Graduate

    Hi Dr Creanor-yes I am talking out the quarter hour rule. I have not being following it because I keep thinking that if I stay in bed I will eventually fall asleep. Its not working and I end up staying in bed 2-3 hours before finally getting up. Secondly, I fall asleep sometimes but wake up after an hour. After getting out of bed I stay up until sleepy. After returning to bed I find I am waking up after about an hour. I am waking up too early. Is this chronic insomnia. Additionally, I have being told I stop breathing 8 times an hour. Is this sleep apnea. I don't know if I have insomnia or apnea. My doctor can't figure it out. I am confused by the situation. Thanks.

  • Sleepio Member

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    in reply to Sleepio Member
    Expert

    Hi there – I'm sorry to hear this is an ongoing difficulty. It's so hard to be awake for so long during the night. Often it's good to go back to basics that we learned during the Sleepio programme and take it step by step again.

    When I hear similar posts from graduates, I tend to suggest they have a think about all the steps they did when they started the programme. Recalculate the average sleep across the week and make sure sleep restriction is in place, as is the quarter hour rule. Make sure good sleep hygiene is in place and that any thoughts are challenged. Have a think about any other factors that are causing these wakenings – health factors, medication, diet (including alcohol/caffeine/drugs), anxiety, mood problems, stress. If there are external problems at play, it can help to get support for these in order to then ease the sleep problems.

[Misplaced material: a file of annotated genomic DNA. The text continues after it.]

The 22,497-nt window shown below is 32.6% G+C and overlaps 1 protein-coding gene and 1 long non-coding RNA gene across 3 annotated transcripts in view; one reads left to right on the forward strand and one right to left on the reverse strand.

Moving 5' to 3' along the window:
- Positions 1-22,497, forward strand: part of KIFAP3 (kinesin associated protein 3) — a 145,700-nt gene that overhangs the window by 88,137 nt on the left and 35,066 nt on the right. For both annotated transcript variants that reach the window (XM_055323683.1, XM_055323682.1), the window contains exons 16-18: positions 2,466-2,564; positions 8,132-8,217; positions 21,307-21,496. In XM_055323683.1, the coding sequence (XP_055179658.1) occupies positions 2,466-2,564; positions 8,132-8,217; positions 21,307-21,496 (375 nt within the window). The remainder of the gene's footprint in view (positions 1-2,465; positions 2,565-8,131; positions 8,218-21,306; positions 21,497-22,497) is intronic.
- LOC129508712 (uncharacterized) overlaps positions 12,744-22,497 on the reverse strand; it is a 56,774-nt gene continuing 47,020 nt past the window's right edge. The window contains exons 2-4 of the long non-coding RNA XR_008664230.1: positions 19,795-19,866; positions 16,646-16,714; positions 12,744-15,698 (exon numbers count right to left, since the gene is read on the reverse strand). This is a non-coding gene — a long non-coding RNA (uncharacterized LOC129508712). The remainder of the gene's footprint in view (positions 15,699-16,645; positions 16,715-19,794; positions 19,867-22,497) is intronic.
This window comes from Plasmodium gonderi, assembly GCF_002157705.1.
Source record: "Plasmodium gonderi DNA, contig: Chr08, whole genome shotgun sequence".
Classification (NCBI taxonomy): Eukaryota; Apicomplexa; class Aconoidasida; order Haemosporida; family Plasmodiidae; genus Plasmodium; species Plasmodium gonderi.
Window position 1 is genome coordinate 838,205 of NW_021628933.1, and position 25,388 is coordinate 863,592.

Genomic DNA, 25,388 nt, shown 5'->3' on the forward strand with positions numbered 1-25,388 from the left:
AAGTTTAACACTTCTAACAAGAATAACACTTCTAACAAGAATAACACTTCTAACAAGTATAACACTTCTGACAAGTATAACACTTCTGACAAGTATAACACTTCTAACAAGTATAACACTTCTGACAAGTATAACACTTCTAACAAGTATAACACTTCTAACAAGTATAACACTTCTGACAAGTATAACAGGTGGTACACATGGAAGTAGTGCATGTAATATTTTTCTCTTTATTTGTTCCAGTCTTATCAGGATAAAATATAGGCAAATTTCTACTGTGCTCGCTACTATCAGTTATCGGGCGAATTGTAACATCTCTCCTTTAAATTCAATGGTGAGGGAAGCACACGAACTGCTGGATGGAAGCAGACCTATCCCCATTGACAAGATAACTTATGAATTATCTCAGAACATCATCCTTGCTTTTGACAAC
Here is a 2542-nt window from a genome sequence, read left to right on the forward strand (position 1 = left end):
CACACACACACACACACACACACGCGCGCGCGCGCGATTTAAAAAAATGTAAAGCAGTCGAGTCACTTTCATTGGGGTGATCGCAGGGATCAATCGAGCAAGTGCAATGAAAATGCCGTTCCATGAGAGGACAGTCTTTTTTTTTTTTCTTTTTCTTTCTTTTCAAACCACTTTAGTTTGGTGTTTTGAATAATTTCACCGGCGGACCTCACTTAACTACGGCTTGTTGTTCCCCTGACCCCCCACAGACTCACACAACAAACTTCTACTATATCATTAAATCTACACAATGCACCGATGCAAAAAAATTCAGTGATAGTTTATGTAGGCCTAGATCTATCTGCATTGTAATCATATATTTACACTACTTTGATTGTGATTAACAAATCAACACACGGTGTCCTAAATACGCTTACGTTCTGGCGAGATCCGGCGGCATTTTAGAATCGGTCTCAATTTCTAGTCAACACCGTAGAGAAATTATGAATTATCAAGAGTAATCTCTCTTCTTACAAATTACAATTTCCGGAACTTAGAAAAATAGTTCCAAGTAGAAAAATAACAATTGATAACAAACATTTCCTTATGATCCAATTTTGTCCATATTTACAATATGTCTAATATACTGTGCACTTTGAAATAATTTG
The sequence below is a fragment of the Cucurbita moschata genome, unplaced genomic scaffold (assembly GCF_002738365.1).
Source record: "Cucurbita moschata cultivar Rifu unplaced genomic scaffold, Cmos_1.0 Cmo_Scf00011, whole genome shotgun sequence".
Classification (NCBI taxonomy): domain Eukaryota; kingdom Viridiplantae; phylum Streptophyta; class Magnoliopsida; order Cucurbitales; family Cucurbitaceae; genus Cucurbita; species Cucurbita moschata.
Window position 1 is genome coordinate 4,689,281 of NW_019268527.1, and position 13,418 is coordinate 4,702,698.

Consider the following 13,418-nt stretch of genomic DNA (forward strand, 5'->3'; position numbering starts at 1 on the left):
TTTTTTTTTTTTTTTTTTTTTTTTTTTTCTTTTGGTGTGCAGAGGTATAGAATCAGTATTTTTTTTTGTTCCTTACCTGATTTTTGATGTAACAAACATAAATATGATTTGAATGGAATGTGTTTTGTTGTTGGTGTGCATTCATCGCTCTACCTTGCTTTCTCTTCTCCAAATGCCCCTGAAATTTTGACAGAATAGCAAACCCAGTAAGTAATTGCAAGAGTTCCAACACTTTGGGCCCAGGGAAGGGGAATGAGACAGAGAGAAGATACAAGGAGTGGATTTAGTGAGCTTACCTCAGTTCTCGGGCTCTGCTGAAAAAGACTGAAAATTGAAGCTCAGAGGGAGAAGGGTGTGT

Sometimes taking it one step at at time again can be helpful, rather than trying to do all the techniques at once.

  • Sleepio Member

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    Expert

    Hmm it does sound as if this may be apnoea. If your doctor is unsure, it may be a good idea to find another local doctor or sleep specialist who can properly diagnose (or rule out) apnoea, because it's important you get the right treatment.

    In terms of the quarter hour rule, we would recommend getting out of bed after approx 15 mins, especially if you are lying awake in bed for so long. But in the first instance, I think it would be wise to have the potential apnoea explored further in order to get the correct support.

  • Sleepio Member

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    in reply to Sleepio Member
    Expert

    Hello and thank you for getting in touch with us. I'm so sorry to hear this is such a difficult situation for you just now. It sounds very tough indeed. As I'm sure you will understand, Sleepio is a self-help programme and although we can speak to people weekly via these live discussion sessions, it's not an appropriate vehicle to support people who are needing more urgent support – especially as all communication is conducted remotely.